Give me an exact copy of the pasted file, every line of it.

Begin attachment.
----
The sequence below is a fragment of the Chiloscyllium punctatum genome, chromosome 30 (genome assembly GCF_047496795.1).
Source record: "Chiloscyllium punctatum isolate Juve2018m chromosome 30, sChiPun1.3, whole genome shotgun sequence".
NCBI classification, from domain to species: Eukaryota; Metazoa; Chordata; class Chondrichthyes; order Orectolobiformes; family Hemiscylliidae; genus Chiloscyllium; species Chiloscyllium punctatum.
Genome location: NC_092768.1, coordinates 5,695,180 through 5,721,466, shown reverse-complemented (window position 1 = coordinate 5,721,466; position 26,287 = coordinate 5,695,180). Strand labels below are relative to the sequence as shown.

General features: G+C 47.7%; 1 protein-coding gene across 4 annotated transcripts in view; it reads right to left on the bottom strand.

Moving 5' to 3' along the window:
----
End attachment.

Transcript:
The sequence below is a fragment of the Chiloscyllium punctatum genome, chromosome 30 (genome assembly GCF_047496795.1).
Source record: "Chiloscyllium punctatum isolate Juve2018m chromosome 30, sChiPun1.3, whole genome shotgun sequence".
NCBI classification, from domain to species: Eukaryota; Metazoa; Chordata; class Chondrichthyes; order Orectolobiformes; family Hemiscylliidae; genus Chiloscyllium; species Chiloscyllium punctatum.
Genome location: NC_092768.1, coordinates 5,695,180 through 5,721,466, shown reverse-complemented (window position 1 = coordinate 5,721,466; position 26,287 = coordinate 5,695,180). Strand labels below are relative to the sequence as shown.

General features: G+C 47.7%; 1 protein-coding gene across 4 annotated transcripts in view; it reads right to left on the bottom strand.

Moving 5' to 3' along the window: